We can classify them into minor, intermediate, and severe. The minimal risks can be: bruises, inflammations, slight pain (muscular pain or in the areas of the wounds), slight drips of bloody fluid after 3 days. Intermediates could be contour irregularities, which can be improved with the use of lymphatic drainage, ultrasound, or radiofrequency when indicated beyond the second or third week, at the discretion of the surgeon. Likewise, the unconformity for considering that the result is not symmetrical, in an early period, before the third week, can scare a patient or making him uncomfortable. However, after six months, once the patient has fully healed and deflated, it will be possible to verify that the result has been as expected.
Severe complications are increasingly rare, due to the effort of all medical and paramedical staff to exercise an adequate selection of good candidates and adequately medicate patients for the prevention of pulmonary problems. Among these complications there could be pulmonary thromboembolism, fat embolism, perforation of an abdominal viscus, an infection or some contamination in the suctioned area, and some fatal and regrettable cases, can become the result of a patient's choice where it is contraindicated to do a Liposculpture, or with a technique exercised inadequately, and many of the times by doctors who are not trained and properly trained in updated and modern liposculpture.
How many interventions are needed for liposculpture to be effective enough?
This is highly variable and depends more than anything on the degree of adiposity, or unwanted fatty deposits in the patient's body. It depends as well on the degree of expertise of the surgeon and his experience. In average cases, generally in minor deformities, a single liposculpture is enough. But in some cases with major deformities, two or more liposuctions may be required. It is not recommended at all, that any patient who underwent liposuction, gain weight again through diet or sedentary lifestyle. This will lead the patient to want to continue operating, which is definitely not healthy.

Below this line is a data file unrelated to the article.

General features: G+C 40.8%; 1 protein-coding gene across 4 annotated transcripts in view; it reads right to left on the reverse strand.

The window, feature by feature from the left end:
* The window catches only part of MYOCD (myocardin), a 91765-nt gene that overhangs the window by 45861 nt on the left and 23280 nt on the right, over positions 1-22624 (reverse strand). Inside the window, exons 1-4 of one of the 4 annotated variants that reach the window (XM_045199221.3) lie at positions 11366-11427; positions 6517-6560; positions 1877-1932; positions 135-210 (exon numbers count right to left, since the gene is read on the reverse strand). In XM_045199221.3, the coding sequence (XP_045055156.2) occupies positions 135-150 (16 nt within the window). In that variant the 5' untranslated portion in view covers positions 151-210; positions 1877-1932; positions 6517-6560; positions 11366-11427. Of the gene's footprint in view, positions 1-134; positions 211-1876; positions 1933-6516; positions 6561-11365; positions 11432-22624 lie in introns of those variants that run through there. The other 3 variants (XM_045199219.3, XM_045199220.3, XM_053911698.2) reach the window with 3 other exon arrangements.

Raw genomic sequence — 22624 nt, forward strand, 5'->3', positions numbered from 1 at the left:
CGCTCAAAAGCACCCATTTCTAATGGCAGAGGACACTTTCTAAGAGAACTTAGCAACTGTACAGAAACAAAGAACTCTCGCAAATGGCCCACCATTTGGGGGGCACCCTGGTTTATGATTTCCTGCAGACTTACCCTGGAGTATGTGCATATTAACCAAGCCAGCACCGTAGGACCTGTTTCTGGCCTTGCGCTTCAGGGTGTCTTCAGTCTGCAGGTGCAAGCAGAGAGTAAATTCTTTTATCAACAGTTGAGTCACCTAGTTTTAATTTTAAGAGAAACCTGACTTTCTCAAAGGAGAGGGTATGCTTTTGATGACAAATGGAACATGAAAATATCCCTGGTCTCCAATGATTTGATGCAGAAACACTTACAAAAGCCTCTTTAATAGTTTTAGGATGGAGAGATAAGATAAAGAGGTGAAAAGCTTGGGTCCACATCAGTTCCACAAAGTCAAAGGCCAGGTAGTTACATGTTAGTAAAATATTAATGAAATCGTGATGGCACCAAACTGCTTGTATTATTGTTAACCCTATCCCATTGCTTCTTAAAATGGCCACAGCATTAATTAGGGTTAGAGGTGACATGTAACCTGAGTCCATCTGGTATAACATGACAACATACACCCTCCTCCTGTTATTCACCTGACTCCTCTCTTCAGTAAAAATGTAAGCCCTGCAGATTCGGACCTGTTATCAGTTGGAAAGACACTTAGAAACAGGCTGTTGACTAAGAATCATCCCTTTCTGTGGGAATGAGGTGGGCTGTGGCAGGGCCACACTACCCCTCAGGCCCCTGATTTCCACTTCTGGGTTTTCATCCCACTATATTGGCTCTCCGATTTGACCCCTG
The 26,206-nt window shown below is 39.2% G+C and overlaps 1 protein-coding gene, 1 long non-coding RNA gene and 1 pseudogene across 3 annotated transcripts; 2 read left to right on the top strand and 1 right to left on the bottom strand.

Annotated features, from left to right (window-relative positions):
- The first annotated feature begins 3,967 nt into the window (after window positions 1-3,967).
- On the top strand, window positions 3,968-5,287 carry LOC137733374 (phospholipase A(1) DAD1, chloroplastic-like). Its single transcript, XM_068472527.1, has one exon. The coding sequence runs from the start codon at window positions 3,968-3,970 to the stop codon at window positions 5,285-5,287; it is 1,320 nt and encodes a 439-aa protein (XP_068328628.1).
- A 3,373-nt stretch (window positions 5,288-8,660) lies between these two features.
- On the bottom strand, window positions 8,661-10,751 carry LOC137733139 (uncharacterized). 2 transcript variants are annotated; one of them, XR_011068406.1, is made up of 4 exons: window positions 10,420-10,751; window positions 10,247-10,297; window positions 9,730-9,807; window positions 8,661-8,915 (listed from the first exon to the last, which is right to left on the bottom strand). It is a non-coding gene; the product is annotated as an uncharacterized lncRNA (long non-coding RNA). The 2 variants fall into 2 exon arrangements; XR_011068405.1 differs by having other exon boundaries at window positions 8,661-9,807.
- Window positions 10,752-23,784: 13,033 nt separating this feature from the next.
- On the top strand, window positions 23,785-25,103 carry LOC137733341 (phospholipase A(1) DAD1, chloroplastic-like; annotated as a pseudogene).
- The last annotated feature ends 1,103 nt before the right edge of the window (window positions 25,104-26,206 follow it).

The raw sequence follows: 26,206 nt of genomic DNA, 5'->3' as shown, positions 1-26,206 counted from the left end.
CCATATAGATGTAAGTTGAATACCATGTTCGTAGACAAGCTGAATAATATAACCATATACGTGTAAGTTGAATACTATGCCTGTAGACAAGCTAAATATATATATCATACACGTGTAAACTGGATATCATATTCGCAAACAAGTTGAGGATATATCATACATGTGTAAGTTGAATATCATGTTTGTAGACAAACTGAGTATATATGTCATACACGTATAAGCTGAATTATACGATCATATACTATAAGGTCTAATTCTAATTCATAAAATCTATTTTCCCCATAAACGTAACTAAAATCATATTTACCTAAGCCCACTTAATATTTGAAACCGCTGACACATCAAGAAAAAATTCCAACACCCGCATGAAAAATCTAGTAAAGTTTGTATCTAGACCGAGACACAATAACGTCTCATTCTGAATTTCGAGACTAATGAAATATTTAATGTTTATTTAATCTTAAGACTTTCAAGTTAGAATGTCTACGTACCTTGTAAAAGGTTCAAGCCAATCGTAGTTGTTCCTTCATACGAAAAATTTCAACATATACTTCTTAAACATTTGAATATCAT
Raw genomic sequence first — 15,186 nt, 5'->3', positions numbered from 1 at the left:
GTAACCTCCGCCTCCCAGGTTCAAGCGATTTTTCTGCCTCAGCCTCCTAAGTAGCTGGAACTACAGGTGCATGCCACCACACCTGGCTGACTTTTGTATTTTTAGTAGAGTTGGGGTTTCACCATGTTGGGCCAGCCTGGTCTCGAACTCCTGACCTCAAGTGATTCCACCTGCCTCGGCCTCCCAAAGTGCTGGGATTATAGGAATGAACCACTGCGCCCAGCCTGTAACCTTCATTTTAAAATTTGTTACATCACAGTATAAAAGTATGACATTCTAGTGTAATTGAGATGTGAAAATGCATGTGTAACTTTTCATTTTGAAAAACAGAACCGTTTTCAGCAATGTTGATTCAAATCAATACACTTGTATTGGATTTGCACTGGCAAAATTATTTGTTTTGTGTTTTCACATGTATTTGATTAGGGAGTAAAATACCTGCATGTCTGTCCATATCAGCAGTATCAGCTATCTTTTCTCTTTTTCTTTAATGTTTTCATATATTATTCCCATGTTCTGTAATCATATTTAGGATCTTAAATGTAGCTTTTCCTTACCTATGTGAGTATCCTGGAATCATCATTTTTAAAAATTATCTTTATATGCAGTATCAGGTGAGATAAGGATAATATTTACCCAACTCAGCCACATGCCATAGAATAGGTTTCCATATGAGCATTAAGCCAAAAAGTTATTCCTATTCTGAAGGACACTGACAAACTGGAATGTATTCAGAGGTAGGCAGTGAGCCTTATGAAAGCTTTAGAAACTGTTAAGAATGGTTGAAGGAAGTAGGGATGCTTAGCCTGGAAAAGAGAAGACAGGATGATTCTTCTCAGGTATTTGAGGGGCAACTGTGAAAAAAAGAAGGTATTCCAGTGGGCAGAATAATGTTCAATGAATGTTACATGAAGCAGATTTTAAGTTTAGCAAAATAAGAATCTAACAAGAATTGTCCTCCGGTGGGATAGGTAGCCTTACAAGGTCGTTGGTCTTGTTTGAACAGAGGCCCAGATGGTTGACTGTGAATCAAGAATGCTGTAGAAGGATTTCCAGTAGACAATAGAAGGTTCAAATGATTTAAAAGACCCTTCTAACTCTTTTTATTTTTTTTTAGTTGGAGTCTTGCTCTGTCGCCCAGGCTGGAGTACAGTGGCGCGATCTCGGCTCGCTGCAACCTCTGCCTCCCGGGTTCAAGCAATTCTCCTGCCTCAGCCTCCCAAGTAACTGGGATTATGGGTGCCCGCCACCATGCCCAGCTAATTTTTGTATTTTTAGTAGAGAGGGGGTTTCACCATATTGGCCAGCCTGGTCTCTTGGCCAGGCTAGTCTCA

Is liposculpture performed on an outpatient basis or is hospitalization necessary?
Taking into account all the previous answers, and especially the one to the third question, in which we establish that liposculpture or liposuction is a high-risk surgery, current plastic surgeons prefer to hospitalize the patient for at least one night in any case of suction, get him up as soon as possible to walk, if possible on the same day, and be able to discharge him soon, on the first or second day depending on the importance of the case.
Liposculpture in COVID-19: any changes or precautions?
Of course! From approximately February and March 2020, most of the plastic surgeons of the world decided not to operate elective cases of plastic surgery, including of course the suction-assisted lipectomies, called SAL. The consultations were totally suspended and we were seeing only emergency cases, with the PPE completely shielding our bodies.
Then a large number of webinars began to populate the great associations and groups of plastic surgeons all over the world. By April, it was already a general consensus that liposuction, like the rest of the aesthetic plastic surgeries, needed to extreme precautions in the planning and execution of the procedures, but also in the prevention of the complication with the contagion of the SARS‐CoV‐2. virus, which produces Covid-19 disease.
Most authors, highly experienced surgeons from the United States, Europe, South America, and Mexico, where a large number of Liposculptures are performed, both locally and Medical Tourism, contributed their incipient recommendations as the advanced pandemic threatened to greatly reduce the exercise of This surgery that ranks number 1 in aesthetic plastic surgeries.
The following conclusions were reached, as recommendations:
- Extremely judicious selection of patients.
- Operate only Covid-19 PCR Negative patients.
- Limit Liposculpture to no more than 2 (Europe) or 3 (the United States and Mexico) areas.
- Limit total volume aspirated to no more than 3 liters.
- Be extremely careful with the dispersion of aerosols in cases of General Anesthesia.
- Use 3M 6200 or 3M 6800 Respirators, changing the filters periodically and Tyvek Suits to operate.
- Take extreme precautions in the postoperative period, and do not do ambulatory or discharge suction-assisted lipectomies (SAL) the same day.
- Extreme antithrombotic precautions and use of intermittent hydraulic venous compression systems in the legs.
As July and August arrived, despite the figures of coronavirus infections varied greatly in most countries, and precautions were strictly continued to be carried out, a slight variation of the measures was noted in the Personal Protective Equipment (PPE ) of surgeons and operating room personnel, but without ceasing to use N-95 masks (in America), KN-95 (China) or FFP2 (Europe) and high protection surgical gowns and gloves.
These measures have continued to the present, and excellent protection has been achieved in Liposculpture operated cases around the world.